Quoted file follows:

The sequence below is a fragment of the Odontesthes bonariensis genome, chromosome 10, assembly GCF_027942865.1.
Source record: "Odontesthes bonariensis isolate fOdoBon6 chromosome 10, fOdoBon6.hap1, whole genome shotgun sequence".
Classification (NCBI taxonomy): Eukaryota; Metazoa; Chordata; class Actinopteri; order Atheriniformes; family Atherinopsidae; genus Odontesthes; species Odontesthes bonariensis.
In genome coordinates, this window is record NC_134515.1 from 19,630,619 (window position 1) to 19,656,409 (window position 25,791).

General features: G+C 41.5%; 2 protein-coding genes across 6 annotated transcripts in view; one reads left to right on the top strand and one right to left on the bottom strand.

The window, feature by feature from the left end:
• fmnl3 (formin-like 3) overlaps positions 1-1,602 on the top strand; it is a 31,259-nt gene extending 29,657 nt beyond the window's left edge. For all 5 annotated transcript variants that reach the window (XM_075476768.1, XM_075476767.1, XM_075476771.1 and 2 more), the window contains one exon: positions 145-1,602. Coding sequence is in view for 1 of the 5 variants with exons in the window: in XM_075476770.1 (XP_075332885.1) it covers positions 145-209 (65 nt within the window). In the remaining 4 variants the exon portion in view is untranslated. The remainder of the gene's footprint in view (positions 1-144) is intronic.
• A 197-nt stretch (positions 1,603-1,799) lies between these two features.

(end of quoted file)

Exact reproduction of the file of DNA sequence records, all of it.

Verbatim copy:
The sequence below is a fragment of the Odontesthes bonariensis genome, chromosome 10, assembly GCF_027942865.1.
Source record: "Odontesthes bonariensis isolate fOdoBon6 chromosome 10, fOdoBon6.hap1, whole genome shotgun sequence".
Classification (NCBI taxonomy): Eukaryota; Metazoa; Chordata; class Actinopteri; order Atheriniformes; family Atherinopsidae; genus Odontesthes; species Odontesthes bonariensis.
In genome coordinates, this window is record NC_134515.1 from 19,630,619 (window position 1) to 19,656,409 (window position 25,791).

General features: G+C 41.5%; 2 protein-coding genes across 6 annotated transcripts in view; one reads left to right on the top strand and one right to left on the bottom strand.

The window, feature by feature from the left end:
• fmnl3 (formin-like 3) overlaps positions 1-1,602 on the top strand; it is a 31,259-nt gene extending 29,657 nt beyond the window's left edge. For all 5 annotated transcript variants that reach the window (XM_075476768.1, XM_075476767.1, XM_075476771.1 and 2 more), the window contains one exon: positions 145-1,602. Coding sequence is in view for 1 of the 5 variants with exons in the window: in XM_075476770.1 (XP_075332885.1) it covers positions 145-209 (65 nt within the window). In the remaining 4 variants the exon portion in view is untranslated. The remainder of the gene's footprint in view (positions 1-144) is intronic.
• A 197-nt stretch (positions 1,603-1,799) lies between these two features.